Sydney-based composer Ian Whitney has been crunching the numbers for 2017 flagship seasons on his blog.
Sydney-based composer Ian Whitney has published an analysis of the Australian content in the flagship seasons of Australia’s major music organisations on his blog and the Tasmanian Symphony Orchestra is the big winner in the orchestral section with 12% of the works listed for performance being by Australian composers.
Dividing the organisations into three categories (Orchestras, Opera and Chamber), Whitney has ranked the organisations based on the percentage of Australian works on their programmes and included data on how many of the Australian composers are women. Whitney makes it clear on his blog that the numbers come from the season brochures of each organisation and don’t include data from education and outreach programmes or programmes where the repertoire is announced closer to the time – such as mini-festivals and special presentations.
Elena Kats-Chernin is the Melbourne Symphony Orchestra’s Composer-in-Residence in 2017
The TSO’s percentage of Australian works is up from 2016, where Whitney clocked them at 5%. The Sydney Symphony Orchestra came in second (on par with the Melbourne Symphony Orchestra) this year, with 10% Australian works, although with a larger season they will be performing 15 Australian works to the TSO’s 10. The Sydney Symphony Orchestra has a higher percentage of female composers – four or 31% of their Australian composers programmed are women (Liza Lim, Kate Miller-Heidke, Kate Neal and Katie Noonan) to the TSO’s one (Maria Grenfell, whose Concerto for Clarinet and Bassoon will premiere in June). The MSO has only one female composer programmed, Elena Kats-Chernin, but as the orchestra’s Composer-in-Residence she will be having six works performed across the season.
The Australian Chamber Orchestras count was down on 2016 falling from 8% to 4% and of the Australian composers programmed by the ACO, West Australian Symphony Orchestra, Adelaide Symphony Orchestra and Queensland Symphony Orchestra, none are women. The QSO came last in Whitney’s ranking, with only two Australian works programmed (by Malcolm Williamson and Joe Chindamo) – but this is up from 0 in 2016.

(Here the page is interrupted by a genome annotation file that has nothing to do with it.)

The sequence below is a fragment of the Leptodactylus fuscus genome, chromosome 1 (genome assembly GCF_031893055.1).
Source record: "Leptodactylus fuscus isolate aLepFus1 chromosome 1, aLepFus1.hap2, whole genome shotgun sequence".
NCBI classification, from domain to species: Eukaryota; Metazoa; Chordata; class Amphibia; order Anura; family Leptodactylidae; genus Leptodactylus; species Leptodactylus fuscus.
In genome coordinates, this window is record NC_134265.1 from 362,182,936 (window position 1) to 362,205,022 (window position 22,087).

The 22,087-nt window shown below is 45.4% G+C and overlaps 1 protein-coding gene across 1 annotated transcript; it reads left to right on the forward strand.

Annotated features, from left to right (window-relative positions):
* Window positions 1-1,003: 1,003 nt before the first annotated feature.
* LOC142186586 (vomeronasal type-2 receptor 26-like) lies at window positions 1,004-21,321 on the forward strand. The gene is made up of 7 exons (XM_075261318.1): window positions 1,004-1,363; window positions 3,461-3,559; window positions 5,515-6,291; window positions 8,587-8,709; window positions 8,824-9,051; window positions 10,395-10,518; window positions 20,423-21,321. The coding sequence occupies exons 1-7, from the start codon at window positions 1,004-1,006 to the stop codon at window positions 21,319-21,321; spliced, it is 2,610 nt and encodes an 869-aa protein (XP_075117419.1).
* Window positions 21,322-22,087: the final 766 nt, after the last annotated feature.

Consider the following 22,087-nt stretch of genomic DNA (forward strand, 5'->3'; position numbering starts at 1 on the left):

Given up waiting for SOSA, as it is November and the cricket is starting. BUT BEHOLD. THE AUSTRALIAN WORK COUNT. https://t.co/8BOU6TJkHr
— Ian Whitney (@iancwhitney) November 2, 2016
Victorian Opera topped the Opera category with an impressive 42% Australian content, up from a still commendable 29% in 2016, Katie Noonan the one female Australian composer in the line-up. Opera Australia, Opera Queensland and West Australian Opera came in equal second – and last – with zero Australian composers, all down from 2016. State Opera of South Australian was not included in the analysis, Whitney tweeting “Given up waiting for SOSA, as it is November and the cricket is starting.”
In chamber music, the Australian String Quartet came in first with three of their 14 works, or 21%, by Australian composers. Musica Viva, the only other organisation listed in this section, came in second at 16% with 16 of 101 works by Australian composers, 25% of them women.
@iancwhitney AE 2017: 27 works, 7 Aus composers (26%) 2 Aus women (Kats Chernin, Wilcox) but 5/27 composers in the season are female.
— Australia Ensemble (@AusEnsemble) November 3, 2016
Not listed are the Australia Ensemble who tweeted their own stats: “AE 2017: 27 works, 7 Aus composers (26%) 2 Aus women (Kats Chernin, Wilcox) but 5/27 composers in the season are female.” A number of other smaller ensembles and organisations, such as Ensemble Offspring – who may provide a more positive outlook for representation of Australian composers and Australian women composers – are absent from the list. Whitney acknowledges another gap in his analysis on his blog: “The big gap is choirs/voice. I don’t know how to start tackling that lot. My rough guide is ‘full time-ish, with admin/management staff’. I can only think of one, which defeats the purpose of ranking. Very open to suggestions on developing a choral division – I suspect that the results would be very pleasing.”
Ian Whitney, photo © Will Taylor
Since Whitney’s analysis is limited to the main-stage seasons advertised in the publicity brochures released for each organisation’s season launch, it is by no means an exhaustive analysis of the state of Australian music in Australia – for instance, by this criteria Whitney’s 2016 ranking didn’t include OA’s big-budget staging of Australian opera The Eighth Wonder – however it does highlight the place that Australian works and the work of Australia’s female composers hold in season programming across the country.
Click Here for Ian Whitney’s full rankings